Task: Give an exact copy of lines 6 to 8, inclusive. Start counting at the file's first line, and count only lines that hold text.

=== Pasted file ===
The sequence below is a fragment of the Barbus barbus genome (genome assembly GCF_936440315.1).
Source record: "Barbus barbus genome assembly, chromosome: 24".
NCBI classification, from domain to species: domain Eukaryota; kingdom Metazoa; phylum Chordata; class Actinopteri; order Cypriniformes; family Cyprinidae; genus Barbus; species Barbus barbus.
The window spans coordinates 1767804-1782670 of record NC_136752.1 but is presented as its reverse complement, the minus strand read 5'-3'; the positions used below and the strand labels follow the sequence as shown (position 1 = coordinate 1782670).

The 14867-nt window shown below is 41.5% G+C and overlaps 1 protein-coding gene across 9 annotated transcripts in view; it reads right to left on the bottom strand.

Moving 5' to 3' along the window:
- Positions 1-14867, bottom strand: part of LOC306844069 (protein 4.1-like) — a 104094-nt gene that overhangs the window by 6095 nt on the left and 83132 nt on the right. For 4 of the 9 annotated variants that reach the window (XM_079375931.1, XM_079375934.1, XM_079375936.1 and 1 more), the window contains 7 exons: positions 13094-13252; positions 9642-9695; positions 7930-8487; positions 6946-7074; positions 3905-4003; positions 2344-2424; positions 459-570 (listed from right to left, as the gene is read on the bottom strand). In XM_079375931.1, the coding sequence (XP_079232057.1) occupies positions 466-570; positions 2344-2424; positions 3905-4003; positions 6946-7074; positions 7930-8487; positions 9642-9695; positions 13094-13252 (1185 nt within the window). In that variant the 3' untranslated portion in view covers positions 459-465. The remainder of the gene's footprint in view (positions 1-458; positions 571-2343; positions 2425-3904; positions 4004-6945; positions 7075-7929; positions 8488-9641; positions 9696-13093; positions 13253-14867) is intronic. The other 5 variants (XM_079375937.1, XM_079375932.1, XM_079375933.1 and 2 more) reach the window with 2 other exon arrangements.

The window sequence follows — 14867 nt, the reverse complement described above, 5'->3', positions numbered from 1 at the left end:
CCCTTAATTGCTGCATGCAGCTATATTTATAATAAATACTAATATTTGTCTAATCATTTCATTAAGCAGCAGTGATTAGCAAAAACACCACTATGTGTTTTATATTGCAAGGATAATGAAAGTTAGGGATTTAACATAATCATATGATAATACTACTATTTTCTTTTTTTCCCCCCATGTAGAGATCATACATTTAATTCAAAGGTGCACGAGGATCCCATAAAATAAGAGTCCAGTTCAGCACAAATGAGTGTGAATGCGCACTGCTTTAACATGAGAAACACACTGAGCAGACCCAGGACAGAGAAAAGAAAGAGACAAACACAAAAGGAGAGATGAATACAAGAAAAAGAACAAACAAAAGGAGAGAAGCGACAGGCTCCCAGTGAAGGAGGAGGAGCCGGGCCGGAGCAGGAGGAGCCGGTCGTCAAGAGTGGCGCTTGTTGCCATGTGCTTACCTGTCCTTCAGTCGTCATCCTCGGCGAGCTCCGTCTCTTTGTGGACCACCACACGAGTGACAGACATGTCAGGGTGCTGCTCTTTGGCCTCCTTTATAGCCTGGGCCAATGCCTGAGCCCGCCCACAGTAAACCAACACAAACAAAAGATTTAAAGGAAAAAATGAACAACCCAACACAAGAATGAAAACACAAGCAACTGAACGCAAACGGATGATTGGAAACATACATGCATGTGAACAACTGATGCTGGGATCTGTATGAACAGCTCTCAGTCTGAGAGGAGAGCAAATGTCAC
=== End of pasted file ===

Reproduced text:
Moving 5' to 3' along the window:
- Positions 1-14867, bottom strand: part of LOC306844069 (protein 4.1-like) — a 104094-nt gene that overhangs the window by 6095 nt on the left and 83132 nt on the right. For 4 of the 9 annotated variants that reach the window (XM_079375931.1, XM_079375934.1, XM_079375936.1 and 1 more), the window contains 7 exons: positions 13094-13252; positions 9642-9695; positions 7930-8487; positions 6946-7074; positions 3905-4003; positions 2344-2424; positions 459-570 (listed from right to left, as the gene is read on the bottom strand). In XM_079375931.1, the coding sequence (XP_079232057.1) occupies positions 466-570; positions 2344-2424; positions 3905-4003; positions 6946-7074; positions 7930-8487; positions 9642-9695; positions 13094-13252 (1185 nt within the window). In that variant the 3' untranslated portion in view covers positions 459-465. The remainder of the gene's footprint in view (positions 1-458; positions 571-2343; positions 2425-3904; positions 4004-6945; positions 7075-7929; positions 8488-9641; positions 9696-13093; positions 13253-14867) is intronic. The other 5 variants (XM_079375937.1, XM_079375932.1, XM_079375933.1 and 2 more) reach the window with 2 other exon arrangements.

The window sequence follows — 14867 nt, the reverse complement described above, 5'->3', positions numbered from 1 at the left end: